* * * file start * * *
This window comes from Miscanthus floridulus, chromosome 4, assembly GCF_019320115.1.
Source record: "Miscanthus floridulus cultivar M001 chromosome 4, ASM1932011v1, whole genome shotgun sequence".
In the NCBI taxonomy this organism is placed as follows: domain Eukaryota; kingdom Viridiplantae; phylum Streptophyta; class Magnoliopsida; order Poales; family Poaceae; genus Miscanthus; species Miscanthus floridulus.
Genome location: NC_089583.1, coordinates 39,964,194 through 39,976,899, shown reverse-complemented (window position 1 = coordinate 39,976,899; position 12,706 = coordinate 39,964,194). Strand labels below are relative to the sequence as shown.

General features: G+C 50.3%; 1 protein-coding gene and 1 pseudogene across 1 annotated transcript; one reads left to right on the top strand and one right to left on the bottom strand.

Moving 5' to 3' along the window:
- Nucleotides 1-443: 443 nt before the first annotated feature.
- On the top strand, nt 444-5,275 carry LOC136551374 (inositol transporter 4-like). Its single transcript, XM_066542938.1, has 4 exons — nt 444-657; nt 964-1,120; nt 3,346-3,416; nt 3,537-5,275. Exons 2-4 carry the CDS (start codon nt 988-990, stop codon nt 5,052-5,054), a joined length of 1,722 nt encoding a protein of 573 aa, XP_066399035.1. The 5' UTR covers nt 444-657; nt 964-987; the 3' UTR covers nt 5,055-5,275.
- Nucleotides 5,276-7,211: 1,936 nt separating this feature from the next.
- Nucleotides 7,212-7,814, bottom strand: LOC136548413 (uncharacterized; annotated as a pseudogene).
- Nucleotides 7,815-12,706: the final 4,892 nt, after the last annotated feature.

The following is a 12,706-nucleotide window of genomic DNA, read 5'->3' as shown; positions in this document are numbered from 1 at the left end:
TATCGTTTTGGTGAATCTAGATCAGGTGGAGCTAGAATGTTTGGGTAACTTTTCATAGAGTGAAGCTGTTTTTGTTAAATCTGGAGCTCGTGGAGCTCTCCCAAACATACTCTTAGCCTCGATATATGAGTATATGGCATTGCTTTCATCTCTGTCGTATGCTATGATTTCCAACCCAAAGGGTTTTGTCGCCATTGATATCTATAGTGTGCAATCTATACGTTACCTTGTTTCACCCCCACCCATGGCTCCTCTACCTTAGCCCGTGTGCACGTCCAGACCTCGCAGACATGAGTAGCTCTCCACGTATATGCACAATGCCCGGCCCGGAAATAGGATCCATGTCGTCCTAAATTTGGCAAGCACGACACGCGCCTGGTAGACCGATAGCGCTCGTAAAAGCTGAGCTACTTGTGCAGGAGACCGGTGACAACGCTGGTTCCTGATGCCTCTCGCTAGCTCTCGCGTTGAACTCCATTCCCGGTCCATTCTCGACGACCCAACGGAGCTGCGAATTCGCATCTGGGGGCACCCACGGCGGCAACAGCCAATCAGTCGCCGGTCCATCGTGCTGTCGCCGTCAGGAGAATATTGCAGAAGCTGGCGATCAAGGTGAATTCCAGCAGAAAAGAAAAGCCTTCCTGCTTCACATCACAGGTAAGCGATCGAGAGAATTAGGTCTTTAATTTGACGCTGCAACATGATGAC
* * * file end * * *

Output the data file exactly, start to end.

This window comes from Miscanthus floridulus, chromosome 4, assembly GCF_019320115.1.
Source record: "Miscanthus floridulus cultivar M001 chromosome 4, ASM1932011v1, whole genome shotgun sequence".
In the NCBI taxonomy this organism is placed as follows: domain Eukaryota; kingdom Viridiplantae; phylum Streptophyta; class Magnoliopsida; order Poales; family Poaceae; genus Miscanthus; species Miscanthus floridulus.
Genome location: NC_089583.1, coordinates 39,964,194 through 39,976,899, shown reverse-complemented (window position 1 = coordinate 39,976,899; position 12,706 = coordinate 39,964,194). Strand labels below are relative to the sequence as shown.

General features: G+C 50.3%; 1 protein-coding gene and 1 pseudogene across 1 annotated transcript; one reads left to right on the top strand and one right to left on the bottom strand.

Moving 5' to 3' along the window:
- Nucleotides 1-443: 443 nt before the first annotated feature.
- On the top strand, nt 444-5,275 carry LOC136551374 (inositol transporter 4-like). Its single transcript, XM_066542938.1, has 4 exons — nt 444-657; nt 964-1,120; nt 3,346-3,416; nt 3,537-5,275. Exons 2-4 carry the CDS (start codon nt 988-990, stop codon nt 5,052-5,054), a joined length of 1,722 nt encoding a protein of 573 aa, XP_066399035.1. The 5' UTR covers nt 444-657; nt 964-987; the 3' UTR covers nt 5,055-5,275.
- Nucleotides 5,276-7,211: 1,936 nt separating this feature from the next.
- Nucleotides 7,212-7,814, bottom strand: LOC136548413 (uncharacterized; annotated as a pseudogene).
- Nucleotides 7,815-12,706: the final 4,892 nt, after the last annotated feature.

The following is a 12,706-nucleotide window of genomic DNA, read 5'->3' as shown; positions in this document are numbered from 1 at the left end:
TATCGTTTTGGTGAATCTAGATCAGGTGGAGCTAGAATGTTTGGGTAACTTTTCATAGAGTGAAGCTGTTTTTGTTAAATCTGGAGCTCGTGGAGCTCTCCCAAACATACTCTTAGCCTCGATATATGAGTATATGGCATTGCTTTCATCTCTGTCGTATGCTATGATTTCCAACCCAAAGGGTTTTGTCGCCATTGATATCTATAGTGTGCAATCTATACGTTACCTTGTTTCACCCCCACCCATGGCTCCTCTACCTTAGCCCGTGTGCACGTCCAGACCTCGCAGACATGAGTAGCTCTCCACGTATATGCACAATGCCCGGCCCGGAAATAGGATCCATGTCGTCCTAAATTTGGCAAGCACGACACGCGCCTGGTAGACCGATAGCGCTCGTAAAAGCTGAGCTACTTGTGCAGGAGACCGGTGACAACGCTGGTTCCTGATGCCTCTCGCTAGCTCTCGCGTTGAACTCCATTCCCGGTCCATTCTCGACGACCCAACGGAGCTGCGAATTCGCATCTGGGGGCACCCACGGCGGCAACAGCCAATCAGTCGCCGGTCCATCGTGCTGTCGCCGTCAGGAGAATATTGCAGAAGCTGGCGATCAAGGTGAATTCCAGCAGAAAAGAAAAGCCTTCCTGCTTCACATCACAGGTAAGCGATCGAGAGAATTAGGTCTTTAATTTGACGCTGCAACATGATGAC